The third type of table, Compressed MyISAM, can be achieved by taking either a static or a dynamic MyISAM table and running it through myisamchk, the compression program that comes with MySQL. The advantage you get is shrinkage of around a half, but the disadvantage is that you end up with a read-only table. Another potential drawback is that whenever a record is retrieved, it has to be decompressed, though this doesn't usually cause problems so long as the machine you're running it on is fast enough.

While MyISAM has a number of advantages, MySQL supports several other types of table, each with its own particular strengths. Three of the extra types come with transaction support, so you can use commit and rollback to ensure multiple stage transactions run correctly.

One possibility for transactions is Berkeley DB (BDB). However, BDB tables don't provide equivalent performance to MyISAM, and you can't use the full text indexing facility of MySQL if you choose BDB. A very new option is Gemini, but this is still in the beta experimental stage.

The best choice if you're looking for transaction support is InnoDB. This is newer than BDB, but offers better performance, and row-level locking is supported. InnoDB also supports non-locking reads on Selects, rather like Oracle. These locking options give better performance and better multi-user support because the records are less likely to be locked out in a page-level lock. If you decide to use InnoDB, it's important to keep up-to-date with the improvements and patches being offered by MySQL, and some users have reported problems using Blobs with InnoDB.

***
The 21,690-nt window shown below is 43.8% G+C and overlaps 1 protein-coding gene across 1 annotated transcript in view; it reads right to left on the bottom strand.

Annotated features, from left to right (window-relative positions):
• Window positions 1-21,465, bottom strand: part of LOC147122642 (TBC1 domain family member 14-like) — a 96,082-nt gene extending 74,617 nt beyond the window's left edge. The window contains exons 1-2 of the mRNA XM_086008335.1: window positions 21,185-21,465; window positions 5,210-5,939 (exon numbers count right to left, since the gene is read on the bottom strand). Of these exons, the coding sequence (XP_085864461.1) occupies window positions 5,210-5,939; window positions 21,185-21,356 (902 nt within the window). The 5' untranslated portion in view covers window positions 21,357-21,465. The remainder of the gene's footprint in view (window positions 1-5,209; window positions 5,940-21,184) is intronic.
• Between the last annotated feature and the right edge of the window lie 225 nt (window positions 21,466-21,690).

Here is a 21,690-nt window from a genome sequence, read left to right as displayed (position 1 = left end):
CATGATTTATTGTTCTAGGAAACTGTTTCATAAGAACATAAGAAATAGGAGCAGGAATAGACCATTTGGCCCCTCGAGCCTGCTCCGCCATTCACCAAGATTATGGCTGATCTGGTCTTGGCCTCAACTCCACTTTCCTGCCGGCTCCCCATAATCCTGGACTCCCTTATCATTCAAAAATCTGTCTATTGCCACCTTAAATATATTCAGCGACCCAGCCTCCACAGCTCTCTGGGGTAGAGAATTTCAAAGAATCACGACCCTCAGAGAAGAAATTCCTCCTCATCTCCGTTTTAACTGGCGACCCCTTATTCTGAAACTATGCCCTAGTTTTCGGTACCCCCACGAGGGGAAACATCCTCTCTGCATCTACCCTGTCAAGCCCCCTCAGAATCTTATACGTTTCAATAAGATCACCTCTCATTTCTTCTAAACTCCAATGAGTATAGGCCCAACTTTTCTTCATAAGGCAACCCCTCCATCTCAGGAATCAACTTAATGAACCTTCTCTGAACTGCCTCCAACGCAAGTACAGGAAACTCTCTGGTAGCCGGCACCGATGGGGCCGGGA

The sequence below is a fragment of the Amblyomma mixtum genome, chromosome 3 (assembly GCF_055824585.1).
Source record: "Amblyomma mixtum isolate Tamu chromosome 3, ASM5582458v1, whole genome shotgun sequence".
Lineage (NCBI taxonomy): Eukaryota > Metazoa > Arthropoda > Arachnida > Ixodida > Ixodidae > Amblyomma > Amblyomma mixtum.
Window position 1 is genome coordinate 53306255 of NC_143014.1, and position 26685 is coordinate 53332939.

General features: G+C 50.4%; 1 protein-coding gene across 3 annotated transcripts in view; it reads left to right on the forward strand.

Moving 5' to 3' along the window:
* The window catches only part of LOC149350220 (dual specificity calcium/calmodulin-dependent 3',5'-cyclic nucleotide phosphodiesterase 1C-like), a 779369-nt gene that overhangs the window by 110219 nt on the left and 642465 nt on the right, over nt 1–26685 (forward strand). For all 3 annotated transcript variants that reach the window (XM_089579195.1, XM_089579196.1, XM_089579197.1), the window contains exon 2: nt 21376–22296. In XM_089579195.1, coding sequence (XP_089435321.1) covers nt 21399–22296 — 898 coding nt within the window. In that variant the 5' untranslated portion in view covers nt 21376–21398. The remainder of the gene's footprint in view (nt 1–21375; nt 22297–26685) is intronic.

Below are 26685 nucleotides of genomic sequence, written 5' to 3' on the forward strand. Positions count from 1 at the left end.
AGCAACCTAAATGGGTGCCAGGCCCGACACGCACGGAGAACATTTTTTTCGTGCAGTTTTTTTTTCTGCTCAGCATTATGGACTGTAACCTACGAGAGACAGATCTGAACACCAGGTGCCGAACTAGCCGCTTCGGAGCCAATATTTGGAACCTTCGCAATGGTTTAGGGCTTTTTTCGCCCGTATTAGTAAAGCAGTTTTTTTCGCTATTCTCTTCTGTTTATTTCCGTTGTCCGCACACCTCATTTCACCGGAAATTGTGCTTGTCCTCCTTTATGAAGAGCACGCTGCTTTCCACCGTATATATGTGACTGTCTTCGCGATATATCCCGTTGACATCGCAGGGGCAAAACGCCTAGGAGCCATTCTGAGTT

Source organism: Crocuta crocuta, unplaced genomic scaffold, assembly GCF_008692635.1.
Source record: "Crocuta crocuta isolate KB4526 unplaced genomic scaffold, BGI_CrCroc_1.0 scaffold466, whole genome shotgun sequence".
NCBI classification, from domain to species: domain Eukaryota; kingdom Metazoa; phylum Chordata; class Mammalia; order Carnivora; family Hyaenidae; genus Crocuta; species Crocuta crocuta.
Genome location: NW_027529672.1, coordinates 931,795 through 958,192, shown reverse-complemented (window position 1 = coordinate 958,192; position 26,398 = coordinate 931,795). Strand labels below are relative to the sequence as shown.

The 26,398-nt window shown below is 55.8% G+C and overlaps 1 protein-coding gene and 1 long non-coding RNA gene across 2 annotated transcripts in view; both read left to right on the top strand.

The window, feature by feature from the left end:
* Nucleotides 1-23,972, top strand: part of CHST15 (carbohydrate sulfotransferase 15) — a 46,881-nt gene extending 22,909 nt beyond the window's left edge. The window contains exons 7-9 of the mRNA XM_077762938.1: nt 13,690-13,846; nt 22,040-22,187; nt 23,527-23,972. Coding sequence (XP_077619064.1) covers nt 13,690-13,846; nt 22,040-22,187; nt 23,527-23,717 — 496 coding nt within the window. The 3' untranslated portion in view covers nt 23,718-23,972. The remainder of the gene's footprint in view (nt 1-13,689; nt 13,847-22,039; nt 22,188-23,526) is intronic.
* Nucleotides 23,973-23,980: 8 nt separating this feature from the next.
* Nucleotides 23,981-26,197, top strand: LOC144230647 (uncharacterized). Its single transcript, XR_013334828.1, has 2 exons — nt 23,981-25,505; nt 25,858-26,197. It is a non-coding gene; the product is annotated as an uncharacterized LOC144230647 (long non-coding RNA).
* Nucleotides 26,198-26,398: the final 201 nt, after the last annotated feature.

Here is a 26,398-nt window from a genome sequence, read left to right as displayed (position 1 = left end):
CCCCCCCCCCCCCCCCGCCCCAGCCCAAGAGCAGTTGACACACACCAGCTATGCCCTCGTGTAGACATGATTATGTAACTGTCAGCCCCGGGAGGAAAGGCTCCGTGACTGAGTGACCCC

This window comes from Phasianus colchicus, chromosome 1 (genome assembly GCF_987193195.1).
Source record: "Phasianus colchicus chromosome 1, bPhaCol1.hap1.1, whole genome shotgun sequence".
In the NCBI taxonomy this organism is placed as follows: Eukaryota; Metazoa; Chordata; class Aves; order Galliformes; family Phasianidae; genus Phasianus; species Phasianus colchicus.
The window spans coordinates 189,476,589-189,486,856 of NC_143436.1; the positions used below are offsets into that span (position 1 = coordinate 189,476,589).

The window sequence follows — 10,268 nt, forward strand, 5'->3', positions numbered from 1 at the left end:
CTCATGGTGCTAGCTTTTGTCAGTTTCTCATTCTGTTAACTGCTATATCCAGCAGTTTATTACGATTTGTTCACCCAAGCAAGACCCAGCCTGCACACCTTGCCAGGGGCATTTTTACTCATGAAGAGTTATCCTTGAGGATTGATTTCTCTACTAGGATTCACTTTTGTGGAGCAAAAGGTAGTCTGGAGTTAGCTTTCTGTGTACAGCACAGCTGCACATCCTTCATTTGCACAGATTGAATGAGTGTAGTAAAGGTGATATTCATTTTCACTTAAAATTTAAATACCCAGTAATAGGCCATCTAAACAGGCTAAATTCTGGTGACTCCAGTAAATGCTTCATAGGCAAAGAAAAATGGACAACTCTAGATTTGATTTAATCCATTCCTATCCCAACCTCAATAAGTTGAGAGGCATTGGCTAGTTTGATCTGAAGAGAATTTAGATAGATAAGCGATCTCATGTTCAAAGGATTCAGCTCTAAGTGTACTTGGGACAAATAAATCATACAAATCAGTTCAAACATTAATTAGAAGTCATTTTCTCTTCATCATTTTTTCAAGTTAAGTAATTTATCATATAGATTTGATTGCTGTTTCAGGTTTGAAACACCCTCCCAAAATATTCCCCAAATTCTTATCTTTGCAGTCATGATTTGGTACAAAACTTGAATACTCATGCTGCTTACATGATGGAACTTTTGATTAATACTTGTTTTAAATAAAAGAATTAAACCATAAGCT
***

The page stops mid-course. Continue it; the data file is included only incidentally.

The final two table types are Merge and Heap. Heap tables are extremely fast because they are stored in RAM rather than on disk, and they use hash indexes. They are great for temporary tables where you want the fastest possible performance, but fairly obviously are not a lot of use otherwise. Merge tables are the final table type of interest. They are essentially collections of MyISAM tables in a virtual union to improve performance or to get over the 2GB size limit.

Transactions save the world